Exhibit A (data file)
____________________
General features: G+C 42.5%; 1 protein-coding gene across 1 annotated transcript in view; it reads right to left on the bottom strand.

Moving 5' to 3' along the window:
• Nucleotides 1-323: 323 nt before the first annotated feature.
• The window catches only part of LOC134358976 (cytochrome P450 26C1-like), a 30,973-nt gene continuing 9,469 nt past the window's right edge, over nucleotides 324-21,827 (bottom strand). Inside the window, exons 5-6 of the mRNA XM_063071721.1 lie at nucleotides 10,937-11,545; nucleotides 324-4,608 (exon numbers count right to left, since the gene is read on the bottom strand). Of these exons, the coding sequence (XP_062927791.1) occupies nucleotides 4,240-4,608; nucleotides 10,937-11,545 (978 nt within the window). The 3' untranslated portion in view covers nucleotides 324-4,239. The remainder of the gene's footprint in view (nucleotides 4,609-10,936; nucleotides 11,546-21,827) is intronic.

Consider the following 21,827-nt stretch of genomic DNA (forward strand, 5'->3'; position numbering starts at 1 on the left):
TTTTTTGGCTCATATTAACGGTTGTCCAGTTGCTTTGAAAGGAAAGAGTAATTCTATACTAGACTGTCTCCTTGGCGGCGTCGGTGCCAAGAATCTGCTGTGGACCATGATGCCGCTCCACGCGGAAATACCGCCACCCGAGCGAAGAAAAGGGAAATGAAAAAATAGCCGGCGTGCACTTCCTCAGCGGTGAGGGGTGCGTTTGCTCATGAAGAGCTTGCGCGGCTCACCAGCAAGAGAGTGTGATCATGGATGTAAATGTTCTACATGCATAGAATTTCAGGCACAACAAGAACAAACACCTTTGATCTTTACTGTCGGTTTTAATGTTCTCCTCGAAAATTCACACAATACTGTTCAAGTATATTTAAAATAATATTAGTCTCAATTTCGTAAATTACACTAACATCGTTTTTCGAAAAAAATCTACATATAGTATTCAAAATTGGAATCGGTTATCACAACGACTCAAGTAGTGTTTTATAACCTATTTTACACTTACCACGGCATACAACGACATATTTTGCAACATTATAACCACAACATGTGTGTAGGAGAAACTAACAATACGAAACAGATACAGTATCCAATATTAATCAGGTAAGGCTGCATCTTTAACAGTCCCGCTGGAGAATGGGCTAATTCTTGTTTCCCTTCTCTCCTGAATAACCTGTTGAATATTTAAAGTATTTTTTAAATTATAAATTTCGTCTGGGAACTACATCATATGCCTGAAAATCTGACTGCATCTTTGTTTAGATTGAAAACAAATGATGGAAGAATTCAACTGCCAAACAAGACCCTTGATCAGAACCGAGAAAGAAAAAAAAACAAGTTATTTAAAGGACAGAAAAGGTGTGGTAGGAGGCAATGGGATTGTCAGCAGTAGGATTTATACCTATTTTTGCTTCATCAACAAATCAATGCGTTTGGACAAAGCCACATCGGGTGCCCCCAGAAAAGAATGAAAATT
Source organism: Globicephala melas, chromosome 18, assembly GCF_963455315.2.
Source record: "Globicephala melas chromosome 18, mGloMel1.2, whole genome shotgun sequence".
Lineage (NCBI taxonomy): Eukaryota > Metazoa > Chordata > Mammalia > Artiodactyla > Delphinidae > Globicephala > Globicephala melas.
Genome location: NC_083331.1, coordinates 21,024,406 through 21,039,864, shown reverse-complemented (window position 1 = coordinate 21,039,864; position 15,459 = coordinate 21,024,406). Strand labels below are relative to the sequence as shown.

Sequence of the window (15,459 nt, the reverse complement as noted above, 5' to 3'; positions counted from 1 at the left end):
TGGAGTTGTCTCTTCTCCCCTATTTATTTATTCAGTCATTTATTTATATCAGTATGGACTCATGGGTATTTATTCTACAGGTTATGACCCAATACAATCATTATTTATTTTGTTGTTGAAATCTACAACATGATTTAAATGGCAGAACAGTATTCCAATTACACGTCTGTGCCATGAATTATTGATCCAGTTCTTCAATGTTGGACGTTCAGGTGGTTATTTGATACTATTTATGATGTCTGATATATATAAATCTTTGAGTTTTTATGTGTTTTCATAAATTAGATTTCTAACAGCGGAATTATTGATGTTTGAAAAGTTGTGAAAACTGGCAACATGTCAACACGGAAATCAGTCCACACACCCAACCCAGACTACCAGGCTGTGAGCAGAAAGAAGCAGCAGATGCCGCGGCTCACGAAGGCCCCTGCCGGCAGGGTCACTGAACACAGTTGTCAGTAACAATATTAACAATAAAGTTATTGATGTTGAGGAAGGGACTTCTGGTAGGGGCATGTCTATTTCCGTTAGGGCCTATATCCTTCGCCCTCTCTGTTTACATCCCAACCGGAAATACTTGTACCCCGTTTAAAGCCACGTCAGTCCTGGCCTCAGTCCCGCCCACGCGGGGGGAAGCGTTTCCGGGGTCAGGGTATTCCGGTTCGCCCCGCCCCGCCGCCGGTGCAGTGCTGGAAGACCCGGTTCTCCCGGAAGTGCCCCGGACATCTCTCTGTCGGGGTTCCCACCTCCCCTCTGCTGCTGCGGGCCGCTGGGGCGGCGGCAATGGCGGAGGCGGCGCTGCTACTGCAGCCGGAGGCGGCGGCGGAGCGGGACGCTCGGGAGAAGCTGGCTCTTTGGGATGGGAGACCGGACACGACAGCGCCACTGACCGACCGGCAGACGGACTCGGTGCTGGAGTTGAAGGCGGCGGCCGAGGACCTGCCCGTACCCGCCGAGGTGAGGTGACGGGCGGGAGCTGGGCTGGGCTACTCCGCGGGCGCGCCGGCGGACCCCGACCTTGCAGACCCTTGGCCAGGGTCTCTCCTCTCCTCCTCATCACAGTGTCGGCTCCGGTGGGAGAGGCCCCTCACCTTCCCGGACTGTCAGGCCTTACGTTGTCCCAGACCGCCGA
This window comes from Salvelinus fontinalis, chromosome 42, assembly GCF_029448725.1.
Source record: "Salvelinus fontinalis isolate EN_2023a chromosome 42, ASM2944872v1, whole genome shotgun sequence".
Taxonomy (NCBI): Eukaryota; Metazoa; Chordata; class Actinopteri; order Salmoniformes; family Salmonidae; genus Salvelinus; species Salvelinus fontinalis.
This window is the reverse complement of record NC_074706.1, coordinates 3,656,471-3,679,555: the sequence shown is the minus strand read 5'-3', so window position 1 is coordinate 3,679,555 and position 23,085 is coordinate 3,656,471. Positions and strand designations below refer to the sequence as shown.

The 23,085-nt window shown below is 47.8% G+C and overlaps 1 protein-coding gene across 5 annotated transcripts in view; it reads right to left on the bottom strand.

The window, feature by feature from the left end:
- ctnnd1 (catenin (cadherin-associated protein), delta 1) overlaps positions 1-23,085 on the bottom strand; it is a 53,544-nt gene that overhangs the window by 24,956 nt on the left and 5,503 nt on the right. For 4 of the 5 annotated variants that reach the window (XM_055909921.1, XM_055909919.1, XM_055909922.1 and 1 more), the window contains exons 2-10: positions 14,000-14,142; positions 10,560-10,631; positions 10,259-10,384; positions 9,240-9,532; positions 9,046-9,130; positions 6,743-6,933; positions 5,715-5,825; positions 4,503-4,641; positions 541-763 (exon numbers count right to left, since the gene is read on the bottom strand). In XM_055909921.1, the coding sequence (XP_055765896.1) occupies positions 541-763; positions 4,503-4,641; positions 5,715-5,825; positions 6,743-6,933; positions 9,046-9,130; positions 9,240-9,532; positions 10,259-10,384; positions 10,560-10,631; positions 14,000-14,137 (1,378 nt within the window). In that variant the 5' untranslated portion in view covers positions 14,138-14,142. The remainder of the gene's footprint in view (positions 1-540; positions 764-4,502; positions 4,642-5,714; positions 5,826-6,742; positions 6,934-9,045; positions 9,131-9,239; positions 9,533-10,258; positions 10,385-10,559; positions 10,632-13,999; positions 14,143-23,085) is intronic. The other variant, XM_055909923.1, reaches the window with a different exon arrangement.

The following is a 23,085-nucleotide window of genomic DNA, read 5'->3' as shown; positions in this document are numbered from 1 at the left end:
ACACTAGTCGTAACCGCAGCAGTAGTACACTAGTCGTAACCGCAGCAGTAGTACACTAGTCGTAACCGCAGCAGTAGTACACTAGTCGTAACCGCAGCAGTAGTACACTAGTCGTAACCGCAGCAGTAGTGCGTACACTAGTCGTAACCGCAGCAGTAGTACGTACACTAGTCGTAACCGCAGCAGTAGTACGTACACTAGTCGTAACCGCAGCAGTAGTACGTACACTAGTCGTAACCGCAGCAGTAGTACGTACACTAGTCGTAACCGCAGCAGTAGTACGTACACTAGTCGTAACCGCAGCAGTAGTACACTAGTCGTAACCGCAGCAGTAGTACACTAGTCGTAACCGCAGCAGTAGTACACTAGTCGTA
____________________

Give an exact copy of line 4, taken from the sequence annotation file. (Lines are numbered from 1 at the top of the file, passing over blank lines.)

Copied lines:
• The window catches only part of LOC134358976 (cytochrome P450 26C1-like), a 30,973-nt gene continuing 9,469 nt past the window's right edge, over nucleotides 324-21,827 (bottom strand). Inside the window, exons 5-6 of the mRNA XM_063071721.1 lie at nucleotides 10,937-11,545; nucleotides 324-4,608 (exon numbers count right to left, since the gene is read on the bottom strand). Of these exons, the coding sequence (XP_062927791.1) occupies nucleotides 4,240-4,608; nucleotides 10,937-11,545 (978 nt within the window). The 3' untranslated portion in view covers nucleotides 324-4,239. The remainder of the gene's footprint in view (nucleotides 4,609-10,936; nucleotides 11,546-21,827) is intronic.